Trichotomy Thesis: comparable values must be better, worse or the same
                        Full Idea: It is natural to assume that if we can compare two objects or states of affairs, X and Y, then X is either better than, or worse than, or as good as Y. This has been called the Trichotomy Thesis.
                        From: Francesco Orsi (Value Theory [2015], 6.2)
                        A reaction: This is the obvious starting point for a discussion of the difficult question of the extent to which values can be compared. Orsi says even if there was only one value, like pleasure, it might have incommensurable aspects like duration and intensity.
The Fitting Attitude view says values are fitting or reasonable, and values are just byproducts
                        Full Idea: The main claims of the Fitting Attitude view of value are Reduction: values such are goodness are reduced to fitting attitudes, having reasons, and Normative Redundancy: goodness provides no reasons for attitudes beyond the thing's features.
                        From: Francesco Orsi (Value Theory [2015], 8.2)
                        A reaction: Orsi's book is a sustained defence of this claim. I like the Normative Redundancy idea, but I am less persuaded by the Reduction.
22. Metaethics / A. Value / 1. Nature of Value / c. Objective value
Values from reasons has the 'wrong kind of reason' problem - admiration arising from fear
                        Full Idea: A support for the fittingness account (against the buck-passing reasons account) is the 'wrong kind of reasons' problem. There are many reasons for positive attitudes towards things which are not good. We might admire a demon because he threatens torture.
                        From: Francesco Orsi (Value Theory [2015], 1.4)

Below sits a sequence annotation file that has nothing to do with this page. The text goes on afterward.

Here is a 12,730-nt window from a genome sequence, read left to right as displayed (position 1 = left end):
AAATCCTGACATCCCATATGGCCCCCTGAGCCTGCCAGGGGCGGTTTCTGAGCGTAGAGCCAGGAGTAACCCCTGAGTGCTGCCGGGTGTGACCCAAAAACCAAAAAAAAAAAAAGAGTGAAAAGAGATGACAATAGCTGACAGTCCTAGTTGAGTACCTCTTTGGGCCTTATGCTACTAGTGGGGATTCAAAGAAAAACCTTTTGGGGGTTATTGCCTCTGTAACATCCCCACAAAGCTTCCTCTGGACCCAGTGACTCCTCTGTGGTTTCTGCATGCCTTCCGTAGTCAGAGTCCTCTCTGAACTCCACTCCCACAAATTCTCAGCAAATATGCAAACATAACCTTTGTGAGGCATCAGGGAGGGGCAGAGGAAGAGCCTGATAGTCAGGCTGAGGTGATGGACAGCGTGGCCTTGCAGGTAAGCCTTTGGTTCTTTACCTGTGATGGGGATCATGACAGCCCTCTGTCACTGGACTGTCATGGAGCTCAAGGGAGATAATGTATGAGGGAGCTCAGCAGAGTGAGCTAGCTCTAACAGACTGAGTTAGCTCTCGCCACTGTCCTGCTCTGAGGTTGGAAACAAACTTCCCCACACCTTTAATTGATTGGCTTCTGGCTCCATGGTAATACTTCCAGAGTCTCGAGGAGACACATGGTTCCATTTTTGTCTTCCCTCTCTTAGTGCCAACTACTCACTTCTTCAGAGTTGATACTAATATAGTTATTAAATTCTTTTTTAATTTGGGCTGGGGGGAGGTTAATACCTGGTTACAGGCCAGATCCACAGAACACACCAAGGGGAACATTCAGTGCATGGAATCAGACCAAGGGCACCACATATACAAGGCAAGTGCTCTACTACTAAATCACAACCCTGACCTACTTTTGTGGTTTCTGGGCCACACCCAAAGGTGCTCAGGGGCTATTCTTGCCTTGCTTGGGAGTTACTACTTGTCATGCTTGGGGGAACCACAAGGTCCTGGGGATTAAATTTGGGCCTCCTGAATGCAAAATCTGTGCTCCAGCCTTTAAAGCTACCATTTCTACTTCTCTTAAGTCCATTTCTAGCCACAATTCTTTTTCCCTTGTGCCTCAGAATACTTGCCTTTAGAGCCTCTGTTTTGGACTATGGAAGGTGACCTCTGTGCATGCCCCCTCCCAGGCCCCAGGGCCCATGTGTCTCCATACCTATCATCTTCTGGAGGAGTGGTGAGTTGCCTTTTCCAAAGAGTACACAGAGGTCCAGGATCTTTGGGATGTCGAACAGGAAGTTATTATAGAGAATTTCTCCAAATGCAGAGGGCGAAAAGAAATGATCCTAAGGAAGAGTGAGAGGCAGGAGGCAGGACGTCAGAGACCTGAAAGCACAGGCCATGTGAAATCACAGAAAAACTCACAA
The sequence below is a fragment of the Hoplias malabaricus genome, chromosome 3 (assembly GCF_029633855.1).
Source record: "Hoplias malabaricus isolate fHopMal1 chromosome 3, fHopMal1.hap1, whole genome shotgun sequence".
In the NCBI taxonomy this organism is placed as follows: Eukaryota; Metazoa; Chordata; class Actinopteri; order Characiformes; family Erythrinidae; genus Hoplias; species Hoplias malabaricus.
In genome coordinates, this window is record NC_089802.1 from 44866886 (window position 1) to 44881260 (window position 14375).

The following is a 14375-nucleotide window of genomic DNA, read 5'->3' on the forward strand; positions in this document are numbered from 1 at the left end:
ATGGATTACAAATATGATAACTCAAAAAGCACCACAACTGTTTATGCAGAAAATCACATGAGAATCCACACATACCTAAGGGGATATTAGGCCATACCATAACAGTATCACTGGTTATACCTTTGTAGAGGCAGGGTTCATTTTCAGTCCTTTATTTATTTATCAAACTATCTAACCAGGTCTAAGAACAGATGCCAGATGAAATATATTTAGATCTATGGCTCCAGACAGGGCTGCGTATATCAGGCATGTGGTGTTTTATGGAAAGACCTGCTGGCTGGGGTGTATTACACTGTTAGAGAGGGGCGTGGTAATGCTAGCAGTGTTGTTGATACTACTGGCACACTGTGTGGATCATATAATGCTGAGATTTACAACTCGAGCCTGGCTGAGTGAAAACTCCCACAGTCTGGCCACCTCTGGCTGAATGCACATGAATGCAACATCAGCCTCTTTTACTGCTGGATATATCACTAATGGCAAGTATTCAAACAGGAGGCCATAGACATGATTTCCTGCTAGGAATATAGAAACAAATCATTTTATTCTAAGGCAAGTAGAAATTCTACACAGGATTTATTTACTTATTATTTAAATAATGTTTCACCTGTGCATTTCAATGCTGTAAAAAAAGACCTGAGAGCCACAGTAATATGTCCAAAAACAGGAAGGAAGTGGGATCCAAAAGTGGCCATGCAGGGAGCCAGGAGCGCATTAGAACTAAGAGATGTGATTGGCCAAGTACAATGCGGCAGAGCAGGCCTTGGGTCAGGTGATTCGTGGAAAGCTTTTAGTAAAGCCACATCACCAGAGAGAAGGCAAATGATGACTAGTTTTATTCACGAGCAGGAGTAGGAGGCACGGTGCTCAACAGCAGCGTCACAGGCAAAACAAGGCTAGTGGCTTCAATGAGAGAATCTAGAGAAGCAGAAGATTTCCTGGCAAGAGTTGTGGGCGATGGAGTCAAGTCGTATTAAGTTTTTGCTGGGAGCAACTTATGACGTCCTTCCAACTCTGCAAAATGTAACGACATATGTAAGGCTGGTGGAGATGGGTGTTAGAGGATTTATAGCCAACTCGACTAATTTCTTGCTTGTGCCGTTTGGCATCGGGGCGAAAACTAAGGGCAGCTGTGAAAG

A reaction: [compressed] I like the Buck-Passing view, but was never going to claim that all reasons for positive attitudes bestow value. I only think that there is no value without a reason
22. Metaethics / A. Value / 1. Nature of Value / f. Ultimate value
A thing may have final value, which is still derived from other values, or from relations
                        Full Idea: Many believe that final values can be extrinsic: objects which are valuable for their own sake partly thanks to their relations to other objects. ...This might depend on the value of other things...or an object's relational properties.
                        From: Francesco Orsi (Value Theory [2015], 2.3)
                        A reaction: It strikes me that virtually nothing (or even absolutely nothing) has final value in total isolation from other things (Moore's 'isolation test'). Values arise within a tangled network of relations. Your final value is my instrumental value.
22. Metaethics / A. Value / 2. Values / a. Normativity
Truths about value entail normative truths about actions or attitudes
                        Full Idea: My guiding assumption is that truths about value, at least, regularly entail normative truths of some sort about actions or attitudes.
                        From: Francesco Orsi (Value Theory [2015], 1.4)
                        A reaction: Not quite as clear as it sounds. If I say 'the leaf is green' I presume a belief that it is green, which is an attitude. If I say 'shut the door' that implies an action with no value. One view says that values are entirely normative in this way.
The Buck-Passing view of normative values says other properties are reasons for the value
                        Full Idea: Version two of the normative view of values is the Buck-Passing account, which says that 'x is good' means 'x has the property of having other properties that provide reasons to favour x'.
                        From: Francesco Orsi (Value Theory [2015], 1.4)
                        A reaction: [He cites Scanlon 1998:95-8] I think this is the one to explore. We want values in the world, bridging the supposed 'is-ought gap', and not values that just derive from the way human beings are constituted (and certainly not supernatural values!).
Values can be normative in the Fitting Attitude account, where 'good' means fitting favouring
                        Full Idea: Version one of the normative view of values is the Fitting Attitude account, which says that 'x is good' means 'it is fitting to respond favourably to (or 'favour') x'.
                        From: Francesco Orsi (Value Theory [2015], 1.4)
                        A reaction: Brentano is mentioned. Orsi favours this view. The rival normative view is Scanlon's [1998:95-8] Buck-Passing account, in Idea 18670. I am interested in building a defence of the Buck-Passing account, which seems to suit a naturalistic realist like me.